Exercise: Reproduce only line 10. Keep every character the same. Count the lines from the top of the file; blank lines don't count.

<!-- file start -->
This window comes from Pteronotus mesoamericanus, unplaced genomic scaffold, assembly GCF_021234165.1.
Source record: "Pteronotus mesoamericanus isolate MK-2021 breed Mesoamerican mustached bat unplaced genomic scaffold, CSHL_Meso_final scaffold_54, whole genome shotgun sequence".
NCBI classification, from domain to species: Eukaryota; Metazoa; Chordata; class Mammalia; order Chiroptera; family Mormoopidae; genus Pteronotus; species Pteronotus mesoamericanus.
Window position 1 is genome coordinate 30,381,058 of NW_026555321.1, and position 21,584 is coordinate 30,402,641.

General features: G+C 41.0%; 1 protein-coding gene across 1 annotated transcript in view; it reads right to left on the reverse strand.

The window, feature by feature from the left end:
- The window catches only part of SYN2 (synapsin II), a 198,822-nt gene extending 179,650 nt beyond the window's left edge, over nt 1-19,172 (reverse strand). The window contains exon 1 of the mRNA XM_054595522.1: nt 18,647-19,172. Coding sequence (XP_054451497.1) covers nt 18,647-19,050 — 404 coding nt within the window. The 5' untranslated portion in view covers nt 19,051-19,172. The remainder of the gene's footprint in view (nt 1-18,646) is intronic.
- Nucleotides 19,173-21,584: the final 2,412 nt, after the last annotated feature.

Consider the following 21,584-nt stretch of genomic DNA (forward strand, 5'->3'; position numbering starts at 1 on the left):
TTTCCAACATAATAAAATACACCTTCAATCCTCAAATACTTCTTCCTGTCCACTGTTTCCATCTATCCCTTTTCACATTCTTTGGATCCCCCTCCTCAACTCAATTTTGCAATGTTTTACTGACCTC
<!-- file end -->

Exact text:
TTTCCAACATAATAAAATACACCTTCAATCCTCAAATACTTCTTCCTGTCCACTGTTTCCATCTATCCCTTTTCACATTCTTTGGATCCCCCTCCTCAACTCAATTTTGCAATGTTTTACTGACCTC